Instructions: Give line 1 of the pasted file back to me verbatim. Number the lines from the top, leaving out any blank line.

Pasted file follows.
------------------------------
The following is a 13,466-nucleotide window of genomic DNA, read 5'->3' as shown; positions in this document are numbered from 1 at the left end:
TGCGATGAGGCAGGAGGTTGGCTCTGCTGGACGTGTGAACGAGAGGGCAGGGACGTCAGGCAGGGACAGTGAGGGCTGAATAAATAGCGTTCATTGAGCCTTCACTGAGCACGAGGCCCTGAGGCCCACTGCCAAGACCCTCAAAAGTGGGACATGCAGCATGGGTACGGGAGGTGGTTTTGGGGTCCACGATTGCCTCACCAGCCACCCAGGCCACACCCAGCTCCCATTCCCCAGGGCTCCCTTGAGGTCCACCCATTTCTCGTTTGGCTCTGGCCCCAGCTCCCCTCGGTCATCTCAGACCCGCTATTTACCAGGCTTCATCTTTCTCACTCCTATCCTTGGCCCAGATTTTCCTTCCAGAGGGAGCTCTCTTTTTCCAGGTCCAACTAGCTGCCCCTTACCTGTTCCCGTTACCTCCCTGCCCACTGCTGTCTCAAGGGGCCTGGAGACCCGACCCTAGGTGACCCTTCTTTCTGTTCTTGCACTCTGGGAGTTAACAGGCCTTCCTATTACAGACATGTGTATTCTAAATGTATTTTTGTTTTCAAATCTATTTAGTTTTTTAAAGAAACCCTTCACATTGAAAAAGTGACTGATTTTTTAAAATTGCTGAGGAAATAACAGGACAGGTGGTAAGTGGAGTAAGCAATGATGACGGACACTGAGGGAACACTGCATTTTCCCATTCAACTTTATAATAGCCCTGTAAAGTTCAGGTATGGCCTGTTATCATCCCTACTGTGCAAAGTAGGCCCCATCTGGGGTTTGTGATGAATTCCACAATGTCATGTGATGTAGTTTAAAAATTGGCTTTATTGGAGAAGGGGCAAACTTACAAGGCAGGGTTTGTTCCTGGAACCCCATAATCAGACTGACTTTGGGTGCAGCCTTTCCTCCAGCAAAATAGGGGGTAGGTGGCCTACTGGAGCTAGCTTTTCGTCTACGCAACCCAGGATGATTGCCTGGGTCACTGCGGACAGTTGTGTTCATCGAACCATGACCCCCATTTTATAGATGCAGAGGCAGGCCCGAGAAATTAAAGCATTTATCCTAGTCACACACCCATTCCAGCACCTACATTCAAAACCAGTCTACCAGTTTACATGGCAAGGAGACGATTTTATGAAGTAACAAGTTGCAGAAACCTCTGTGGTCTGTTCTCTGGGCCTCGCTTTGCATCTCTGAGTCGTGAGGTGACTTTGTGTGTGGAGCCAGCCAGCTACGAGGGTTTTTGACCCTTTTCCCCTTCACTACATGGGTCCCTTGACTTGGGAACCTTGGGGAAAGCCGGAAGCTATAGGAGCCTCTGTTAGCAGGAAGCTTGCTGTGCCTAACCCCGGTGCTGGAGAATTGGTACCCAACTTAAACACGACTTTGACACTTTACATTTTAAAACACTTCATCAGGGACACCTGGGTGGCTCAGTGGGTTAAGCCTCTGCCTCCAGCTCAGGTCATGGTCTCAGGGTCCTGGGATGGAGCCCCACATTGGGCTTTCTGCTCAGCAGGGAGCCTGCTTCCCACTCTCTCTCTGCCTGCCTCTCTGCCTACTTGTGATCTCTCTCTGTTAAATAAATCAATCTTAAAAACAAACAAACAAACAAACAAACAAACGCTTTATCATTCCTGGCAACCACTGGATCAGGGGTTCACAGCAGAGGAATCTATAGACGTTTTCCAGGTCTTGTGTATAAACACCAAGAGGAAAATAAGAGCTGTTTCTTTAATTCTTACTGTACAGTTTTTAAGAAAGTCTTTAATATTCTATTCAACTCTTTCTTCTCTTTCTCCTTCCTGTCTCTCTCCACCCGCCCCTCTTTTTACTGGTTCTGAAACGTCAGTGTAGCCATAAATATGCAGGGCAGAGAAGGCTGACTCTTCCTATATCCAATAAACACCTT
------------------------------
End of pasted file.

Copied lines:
The following is a 13,466-nucleotide window of genomic DNA, read 5'->3' as shown; positions in this document are numbered from 1 at the left end: